The Competition Area and Judging Criterias

Read below the detailed information about the new competition area and the freestyle judging criteria. If you want to learn more about the big air and wave ruling, please click here! If you have any comments or questions, write on our Facebook wall using #PKRAChanges

New competition area:
In order to improve the quality of the judging and to drive the media attention to a more predictable area, for 2015 we will introduce a reduced competition area and new interference rules and penalties to make sure only one competitor jumps at a time and to bring the action closer to the judges. In some scenarios with 3 competitors per heat we may use an offset mark to be rounded before any jump attempt inside the competition area.

Interference may be called if:
- a rider changes course to obstruct another rider.
- a rider enters the competition area when another rider is already inside.
- a rider that has crossed or jumped inside the competition area changes direction and enters the competition area again
- another rider is approaching the competition area.
- there is deliberate unsportsmanlike action with the competitors in the heat.

Interference penalty:
The Head Judge will call an interference penalty only if the majority of the judges will call the interference.
An interference penalty will be called using colored flags or discs corresponding to the Competitor’s competition vest colors in the water.
If an interference is called on a Competitor, then the Competitor’s final score will be penalized with a loss of 50% of his best scoring trick.
If a Competitor incurs a second interference penalty during the heat, they must immediately leave the competition area and won’t be scored from this point losing 100% of his best scoring trick.

Scoring system:
A new Freestyle scoring system is introduced for the 2015 season following all the feedback from the various parties involved and the discussions with the media partners.
In summary, the new system is based on individual tricks (similar to the previous one), but breaks down the current and re-worked judging criteria into three main scoring criteria or categories, each one being judged by two or one judges.

Judging Criteria’s:
Technical Difficulty – The technical difficulty of a trick completed during the heat.
Power – The power during the execution of the tricks. Power will be considered as a combination of: - Speed into the trick to pop, not using the kite to get the initial pop. – Height and amplitude of the trick.
Height – Height of the trick completed during the heat. This aspect will exponentially come into consideration as the wind conditions increase, but only when the height is achieved along risk factor and technical difficulty.
Variety – The variety of tricks completed during the heat is considered in the maximum number of different tricks to be counted for the final score per trick category.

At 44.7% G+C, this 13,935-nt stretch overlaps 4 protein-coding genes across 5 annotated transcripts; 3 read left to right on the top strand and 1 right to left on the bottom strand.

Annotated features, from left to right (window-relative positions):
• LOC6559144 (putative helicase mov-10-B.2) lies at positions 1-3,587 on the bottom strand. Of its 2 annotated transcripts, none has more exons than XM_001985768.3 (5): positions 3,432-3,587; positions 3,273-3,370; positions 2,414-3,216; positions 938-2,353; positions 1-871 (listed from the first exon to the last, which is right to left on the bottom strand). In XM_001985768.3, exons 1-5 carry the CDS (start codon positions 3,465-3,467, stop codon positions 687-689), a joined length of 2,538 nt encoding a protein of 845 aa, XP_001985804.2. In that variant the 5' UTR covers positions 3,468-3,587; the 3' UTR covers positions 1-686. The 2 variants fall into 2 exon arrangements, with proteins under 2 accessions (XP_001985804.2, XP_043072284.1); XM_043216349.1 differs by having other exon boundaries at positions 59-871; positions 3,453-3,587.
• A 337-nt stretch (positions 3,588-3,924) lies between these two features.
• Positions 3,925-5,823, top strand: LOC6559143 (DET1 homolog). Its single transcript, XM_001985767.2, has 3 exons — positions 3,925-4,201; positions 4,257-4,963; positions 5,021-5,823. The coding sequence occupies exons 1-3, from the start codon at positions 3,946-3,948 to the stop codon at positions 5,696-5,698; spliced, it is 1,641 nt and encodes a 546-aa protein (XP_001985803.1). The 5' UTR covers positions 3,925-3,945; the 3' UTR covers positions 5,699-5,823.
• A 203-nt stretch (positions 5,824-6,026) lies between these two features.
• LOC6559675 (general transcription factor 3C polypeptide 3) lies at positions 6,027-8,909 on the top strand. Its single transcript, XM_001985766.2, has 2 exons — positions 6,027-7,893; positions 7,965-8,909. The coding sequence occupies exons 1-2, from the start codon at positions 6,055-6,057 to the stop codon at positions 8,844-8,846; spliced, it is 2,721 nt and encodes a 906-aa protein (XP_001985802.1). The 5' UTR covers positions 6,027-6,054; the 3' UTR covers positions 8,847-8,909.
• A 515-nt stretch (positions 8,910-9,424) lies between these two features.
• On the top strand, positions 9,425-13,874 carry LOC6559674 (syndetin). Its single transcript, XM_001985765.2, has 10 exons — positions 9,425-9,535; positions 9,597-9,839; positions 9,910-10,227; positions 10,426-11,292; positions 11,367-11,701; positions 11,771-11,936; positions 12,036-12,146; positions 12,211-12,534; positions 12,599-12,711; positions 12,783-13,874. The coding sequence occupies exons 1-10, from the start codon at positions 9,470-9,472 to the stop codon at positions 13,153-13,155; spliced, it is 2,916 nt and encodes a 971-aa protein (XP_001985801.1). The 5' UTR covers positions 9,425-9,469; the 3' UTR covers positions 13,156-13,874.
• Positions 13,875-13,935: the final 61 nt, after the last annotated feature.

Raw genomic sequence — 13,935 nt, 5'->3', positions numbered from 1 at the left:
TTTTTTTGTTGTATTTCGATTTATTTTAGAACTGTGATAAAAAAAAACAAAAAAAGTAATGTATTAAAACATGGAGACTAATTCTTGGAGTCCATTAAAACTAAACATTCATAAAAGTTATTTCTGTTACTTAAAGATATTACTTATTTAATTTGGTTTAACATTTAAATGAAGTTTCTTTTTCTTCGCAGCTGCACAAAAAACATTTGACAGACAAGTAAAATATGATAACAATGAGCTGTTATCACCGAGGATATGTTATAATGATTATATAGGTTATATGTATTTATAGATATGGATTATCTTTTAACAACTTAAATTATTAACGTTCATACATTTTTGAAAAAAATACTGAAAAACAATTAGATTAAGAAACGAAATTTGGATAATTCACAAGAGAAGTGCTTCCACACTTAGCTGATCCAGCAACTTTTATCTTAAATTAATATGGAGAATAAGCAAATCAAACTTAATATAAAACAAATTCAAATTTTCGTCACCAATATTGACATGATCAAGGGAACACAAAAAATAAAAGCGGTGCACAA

Risk factor – Is directly linked to the Power involved in the execution of the tricks, but also to the commitment of the competitor, technical and physical challenge during the execution, duration of the critical moment, amount and quality (lines direction) of the air in the trick, and energy on the execution.
Smoothness – Smoothness and fluidity during the execution and landing of tricks completed during the heat.
Innovation – Tricks that have never been landed in competition before.

Scoring Criteria’s:
Technical (40%): technical difficulty and execution – Reflects the technical difficulty of the executed trick.
Intensity (40%): power and height – Reflects how big and powerful the trick is performed.
Performance (20%): smoothness, innovation and risk factor – Reflects the performance in terms of fluidity, originality and energy for each trick.
In Dakhla 2015 there will be a panel of 5 judges – each judge contributing 20% to the final score per trick:
- Technical (40%): 2 judges.
- Intensity (40%): 2 judges.
- Performance (20%): 1 judge.

Crashes have been re-defined and clarified.
A crash will be considered when:
- a competitor is capsized, losing control of the board or bar when landing a trick.
- a competitor grabs the bar leash to regain control of the bar.
- a competitor lands a trick but did not control the kite throughout the execution of the trick resulting in the release of the bar and/or the crashing of the kite into water after landing the trick.
- a competitor sinks and is completely stopped when landing a trick.
- a competitor lands on their back and the board is completely out of the water.

Judges may give credit to a landed trick that is not a crash when:
- a competitor butt-checks when landing the trick but keeps riding and control the kite.
- a competitor grabs the chicken loop to regain control of the bar.

You want to learn more about all PKRA changes? Click here to have the full overview!